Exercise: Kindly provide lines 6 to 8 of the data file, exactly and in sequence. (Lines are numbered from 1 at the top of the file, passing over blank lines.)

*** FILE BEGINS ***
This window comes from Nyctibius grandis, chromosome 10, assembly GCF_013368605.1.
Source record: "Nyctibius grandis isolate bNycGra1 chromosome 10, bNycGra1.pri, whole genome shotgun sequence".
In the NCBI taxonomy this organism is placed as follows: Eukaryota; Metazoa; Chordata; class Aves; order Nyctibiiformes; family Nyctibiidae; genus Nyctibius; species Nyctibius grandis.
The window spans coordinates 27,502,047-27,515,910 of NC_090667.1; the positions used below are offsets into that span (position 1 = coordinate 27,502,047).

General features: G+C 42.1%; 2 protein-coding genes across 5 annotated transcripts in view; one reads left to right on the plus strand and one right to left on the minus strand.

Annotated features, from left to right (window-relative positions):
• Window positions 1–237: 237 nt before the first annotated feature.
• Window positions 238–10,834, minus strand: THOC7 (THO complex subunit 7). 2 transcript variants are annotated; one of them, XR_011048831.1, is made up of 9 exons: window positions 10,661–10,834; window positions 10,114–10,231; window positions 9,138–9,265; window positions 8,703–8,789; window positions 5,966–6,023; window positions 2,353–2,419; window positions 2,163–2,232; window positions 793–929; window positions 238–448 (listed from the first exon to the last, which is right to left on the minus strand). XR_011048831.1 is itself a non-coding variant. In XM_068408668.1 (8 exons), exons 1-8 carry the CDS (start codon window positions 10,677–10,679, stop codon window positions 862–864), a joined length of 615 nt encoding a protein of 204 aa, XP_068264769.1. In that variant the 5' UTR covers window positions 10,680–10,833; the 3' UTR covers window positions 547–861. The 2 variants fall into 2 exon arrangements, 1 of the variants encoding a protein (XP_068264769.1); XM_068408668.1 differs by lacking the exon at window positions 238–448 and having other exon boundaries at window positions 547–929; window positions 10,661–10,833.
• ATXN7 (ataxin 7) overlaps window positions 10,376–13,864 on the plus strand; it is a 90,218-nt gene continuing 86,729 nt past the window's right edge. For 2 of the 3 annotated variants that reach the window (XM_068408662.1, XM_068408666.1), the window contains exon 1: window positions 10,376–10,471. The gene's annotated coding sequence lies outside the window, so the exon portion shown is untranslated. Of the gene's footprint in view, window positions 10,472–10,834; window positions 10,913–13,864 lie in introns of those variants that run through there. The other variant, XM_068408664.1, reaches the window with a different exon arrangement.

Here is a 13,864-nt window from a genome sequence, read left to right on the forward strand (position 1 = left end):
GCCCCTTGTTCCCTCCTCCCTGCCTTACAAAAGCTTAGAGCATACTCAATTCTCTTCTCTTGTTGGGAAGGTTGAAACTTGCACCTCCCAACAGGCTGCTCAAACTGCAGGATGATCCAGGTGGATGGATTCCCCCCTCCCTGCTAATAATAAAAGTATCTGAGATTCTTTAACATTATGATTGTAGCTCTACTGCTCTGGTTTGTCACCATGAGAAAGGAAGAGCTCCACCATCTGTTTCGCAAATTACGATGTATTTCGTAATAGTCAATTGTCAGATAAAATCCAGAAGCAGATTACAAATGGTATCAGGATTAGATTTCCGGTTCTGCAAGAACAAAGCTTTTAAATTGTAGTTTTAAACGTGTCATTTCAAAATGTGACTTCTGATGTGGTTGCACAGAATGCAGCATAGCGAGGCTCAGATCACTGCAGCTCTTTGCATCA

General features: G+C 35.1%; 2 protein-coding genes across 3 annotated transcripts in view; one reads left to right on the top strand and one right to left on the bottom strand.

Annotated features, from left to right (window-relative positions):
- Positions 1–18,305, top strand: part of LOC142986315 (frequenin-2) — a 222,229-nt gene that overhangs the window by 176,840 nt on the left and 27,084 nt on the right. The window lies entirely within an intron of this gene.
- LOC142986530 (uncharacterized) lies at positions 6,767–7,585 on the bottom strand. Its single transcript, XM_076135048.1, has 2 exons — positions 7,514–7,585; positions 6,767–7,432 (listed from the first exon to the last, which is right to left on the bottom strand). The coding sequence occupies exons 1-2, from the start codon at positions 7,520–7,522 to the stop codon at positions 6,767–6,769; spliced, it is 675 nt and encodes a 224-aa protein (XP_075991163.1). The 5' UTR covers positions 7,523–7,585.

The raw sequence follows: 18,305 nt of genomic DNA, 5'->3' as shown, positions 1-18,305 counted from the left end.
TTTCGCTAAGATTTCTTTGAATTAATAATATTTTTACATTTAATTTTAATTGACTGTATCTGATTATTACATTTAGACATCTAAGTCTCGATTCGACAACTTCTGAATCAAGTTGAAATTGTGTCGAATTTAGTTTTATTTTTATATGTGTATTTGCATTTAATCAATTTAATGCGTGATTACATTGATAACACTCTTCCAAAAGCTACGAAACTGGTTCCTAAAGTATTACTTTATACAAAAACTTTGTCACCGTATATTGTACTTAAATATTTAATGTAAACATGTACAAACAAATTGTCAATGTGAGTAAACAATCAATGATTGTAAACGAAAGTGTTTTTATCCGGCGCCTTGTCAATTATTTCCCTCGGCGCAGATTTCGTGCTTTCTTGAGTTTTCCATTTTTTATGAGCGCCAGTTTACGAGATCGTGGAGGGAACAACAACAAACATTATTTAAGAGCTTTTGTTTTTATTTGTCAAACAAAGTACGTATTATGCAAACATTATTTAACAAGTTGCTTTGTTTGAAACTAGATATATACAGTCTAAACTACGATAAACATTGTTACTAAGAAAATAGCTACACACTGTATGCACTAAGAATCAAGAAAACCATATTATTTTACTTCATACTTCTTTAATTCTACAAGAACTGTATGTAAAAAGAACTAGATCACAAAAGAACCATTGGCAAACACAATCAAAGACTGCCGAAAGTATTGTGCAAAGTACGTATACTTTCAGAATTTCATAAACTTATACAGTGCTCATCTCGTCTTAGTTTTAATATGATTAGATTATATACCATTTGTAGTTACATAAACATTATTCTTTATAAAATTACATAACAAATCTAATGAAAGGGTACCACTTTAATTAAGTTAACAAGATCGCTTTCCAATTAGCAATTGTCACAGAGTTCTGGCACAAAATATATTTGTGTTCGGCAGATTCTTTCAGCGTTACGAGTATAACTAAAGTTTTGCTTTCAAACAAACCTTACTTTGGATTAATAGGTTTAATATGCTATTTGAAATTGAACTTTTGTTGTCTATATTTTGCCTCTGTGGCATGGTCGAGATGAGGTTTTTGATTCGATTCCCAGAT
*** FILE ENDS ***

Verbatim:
Annotated features, from left to right (window-relative positions):
• Window positions 1–237: 237 nt before the first annotated feature.
• Window positions 238–10,834, minus strand: THOC7 (THO complex subunit 7). 2 transcript variants are annotated; one of them, XR_011048831.1, is made up of 9 exons: window positions 10,661–10,834; window positions 10,114–10,231; window positions 9,138–9,265; window positions 8,703–8,789; window positions 5,966–6,023; window positions 2,353–2,419; window positions 2,163–2,232; window positions 793–929; window positions 238–448 (listed from the first exon to the last, which is right to left on the minus strand). XR_011048831.1 is itself a non-coding variant. In XM_068408668.1 (8 exons), exons 1-8 carry the CDS (start codon window positions 10,677–10,679, stop codon window positions 862–864), a joined length of 615 nt encoding a protein of 204 aa, XP_068264769.1. In that variant the 5' UTR covers window positions 10,680–10,833; the 3' UTR covers window positions 547–861. The 2 variants fall into 2 exon arrangements, 1 of the variants encoding a protein (XP_068264769.1); XM_068408668.1 differs by lacking the exon at window positions 238–448 and having other exon boundaries at window positions 547–929; window positions 10,661–10,833.